It is this rational process that is freeing theology from many of its errors. The method of inquiry has been extended until it includes the sacred books. Until recently whatever was recorded in the Jewish and Christian writings was believed simply because it was found in them. Its reasonableness or its lack of reasonableness had nothing to do with its acceptance. The story of the Hyperboreans, of the cavern opening into the center of the earth, of Indians shooting Niagara in safety, of the rhinoceros whetting its tusks for battle, of Phaeton and his sun chariot are not found in the Bible, but, had they been found in that book, there was a time when we would all have believed them. We would have proceeded on the assumption that they were a part of the word of God and to doubt them would be sinful. Not being found in the Bible, to doubt them is an indication of good-sense. Now nearly all intelligent persons are applying the test of reason to the religious books. Many are asking how Moses could write an account of his own death and burial. In our youth we were told that such things were mysteries, but being found in the Bible it was our duty to believe them. Now such explanations are far from satisfactory. There is no use in assuming a miracle to account for something that never occurred. The human mind, in everything else, can distinguish between a mystery and a mistake. It is now learning how to do the same thing in religion. This does not indicate hostility to the Bible writers so much as it indicates friendship for a true religion. When students of science no longer think that the walls of a city fell at the blast of-trumpets, that an iron axe was brought from the bottom of a river when a stick of wood was cast over the place, that the waters of Jordan parted when Elijah struck them with his cloak, that a whole army was stricken with temporary blindness in answer to prayer, that sun and moon halted-at the command of a man, or that a prophet rose from the tomb to rebuke a king, they are only doing as they have done with stories of similar import in other books. They do not do this because they love the Bible less, but the truth more. It is not because they are enemies, but because they are friends of religion. Because they love it they wish to free it from errors of every kind. Like Caesar's household, they wish it to be above all suspicion.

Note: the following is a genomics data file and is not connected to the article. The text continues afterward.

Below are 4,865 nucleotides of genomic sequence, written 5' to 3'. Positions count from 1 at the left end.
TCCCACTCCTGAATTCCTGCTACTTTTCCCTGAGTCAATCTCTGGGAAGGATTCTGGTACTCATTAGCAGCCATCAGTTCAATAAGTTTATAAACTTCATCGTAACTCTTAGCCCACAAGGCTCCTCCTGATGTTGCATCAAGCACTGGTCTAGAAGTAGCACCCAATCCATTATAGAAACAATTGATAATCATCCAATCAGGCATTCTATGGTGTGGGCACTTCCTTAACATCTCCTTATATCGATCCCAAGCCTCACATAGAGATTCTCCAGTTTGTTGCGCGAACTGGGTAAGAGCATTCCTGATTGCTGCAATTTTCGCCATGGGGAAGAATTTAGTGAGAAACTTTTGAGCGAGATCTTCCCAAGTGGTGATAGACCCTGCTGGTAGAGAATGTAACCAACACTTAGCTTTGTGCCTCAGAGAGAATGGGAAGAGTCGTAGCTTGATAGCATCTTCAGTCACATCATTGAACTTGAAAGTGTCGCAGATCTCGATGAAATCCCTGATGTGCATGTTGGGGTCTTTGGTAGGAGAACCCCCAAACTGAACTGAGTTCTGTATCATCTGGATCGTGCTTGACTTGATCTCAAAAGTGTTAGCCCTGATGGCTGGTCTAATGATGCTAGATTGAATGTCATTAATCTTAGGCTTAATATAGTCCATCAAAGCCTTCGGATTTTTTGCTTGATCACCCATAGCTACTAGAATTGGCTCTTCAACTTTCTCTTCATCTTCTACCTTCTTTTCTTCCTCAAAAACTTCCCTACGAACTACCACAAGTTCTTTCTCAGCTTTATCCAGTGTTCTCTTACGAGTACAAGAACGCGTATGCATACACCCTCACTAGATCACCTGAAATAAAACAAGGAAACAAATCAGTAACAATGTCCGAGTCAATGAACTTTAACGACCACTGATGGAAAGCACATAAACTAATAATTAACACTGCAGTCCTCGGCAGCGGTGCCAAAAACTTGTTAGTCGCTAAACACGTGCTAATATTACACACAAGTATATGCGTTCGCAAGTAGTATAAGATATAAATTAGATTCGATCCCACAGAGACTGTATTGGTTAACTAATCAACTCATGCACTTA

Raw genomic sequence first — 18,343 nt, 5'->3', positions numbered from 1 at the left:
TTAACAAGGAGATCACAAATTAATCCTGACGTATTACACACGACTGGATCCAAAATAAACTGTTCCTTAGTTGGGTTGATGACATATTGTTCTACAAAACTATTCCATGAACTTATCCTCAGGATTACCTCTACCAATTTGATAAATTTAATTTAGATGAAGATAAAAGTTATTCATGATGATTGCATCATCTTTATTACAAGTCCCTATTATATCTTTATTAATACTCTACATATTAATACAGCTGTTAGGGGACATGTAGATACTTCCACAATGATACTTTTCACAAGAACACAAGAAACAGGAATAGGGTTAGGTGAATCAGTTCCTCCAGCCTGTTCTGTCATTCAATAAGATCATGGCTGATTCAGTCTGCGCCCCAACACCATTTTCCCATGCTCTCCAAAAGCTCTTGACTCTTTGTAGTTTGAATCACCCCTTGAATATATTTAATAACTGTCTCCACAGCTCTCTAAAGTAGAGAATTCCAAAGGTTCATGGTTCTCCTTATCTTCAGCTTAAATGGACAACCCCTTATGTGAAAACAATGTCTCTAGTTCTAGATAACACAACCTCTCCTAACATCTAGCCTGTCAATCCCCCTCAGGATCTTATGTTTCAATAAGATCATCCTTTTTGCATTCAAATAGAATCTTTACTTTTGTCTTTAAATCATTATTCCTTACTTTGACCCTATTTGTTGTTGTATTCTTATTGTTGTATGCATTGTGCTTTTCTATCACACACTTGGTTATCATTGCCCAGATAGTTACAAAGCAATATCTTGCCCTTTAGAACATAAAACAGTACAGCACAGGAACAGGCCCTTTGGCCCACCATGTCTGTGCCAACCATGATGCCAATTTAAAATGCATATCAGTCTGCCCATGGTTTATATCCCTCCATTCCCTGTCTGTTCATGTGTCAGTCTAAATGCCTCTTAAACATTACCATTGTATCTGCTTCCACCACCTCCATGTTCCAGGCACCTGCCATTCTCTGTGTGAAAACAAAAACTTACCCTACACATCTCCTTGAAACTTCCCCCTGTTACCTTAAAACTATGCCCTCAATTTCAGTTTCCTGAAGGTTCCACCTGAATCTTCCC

In the change now taking place religion is following the same path art has followed. It is transferring its interest from imaginary to real objects. Sculpture no more fashions an Apollo or a Laocoon. -It chisels some real hero or some slave liberated from something more terrible than the serpents of Tenedos. No modern canvas contains a picture of Venus rising from the sea-waves or St. George and the Dragon or Sibyls or Cherubs. It contains the portrait of some one in history; or a meadow in which, not centaurs nor oxen of the sun are roaming, but real horses and cattle are seen; or a potato field in which a man and woman have turned for a moment from toil to prayer. Thus religion is passing from mythology into history, from the imaginary to the actual. The rational mind can no more be satisfied with an unreasonable religion than a musical heart can be satisfied with a discord. Our theology must become as reasonable as our science.
A religion of science is not necessarily hostile to religious sentiment. It only asks that sentiment be inspired by worthy things. A famous humorist represents some travelers in the Orient weeping over the grave of Adam. They are a fit subject for laughter. A religion of science would, indeed, bid those weepers dry their eyes, but it would show them things in the universe worthy of deep and holy emotion. There is nothing can so touch the heart as the contemplation of a great truth of nature. The astronomer is often overcome by the sublimity of the night sky, as he keeps watch in his lonely tower. Kepler broke into a cry of wonder and joy when a law of the stars was revealed to him. The Matterhorn filled Tyndall with an inexpressible sadness and longing. On Penikese island, before beginning a study of the mysterious forms of life cast up by the sea, Agassiz and his students bowed, their heads in prayer.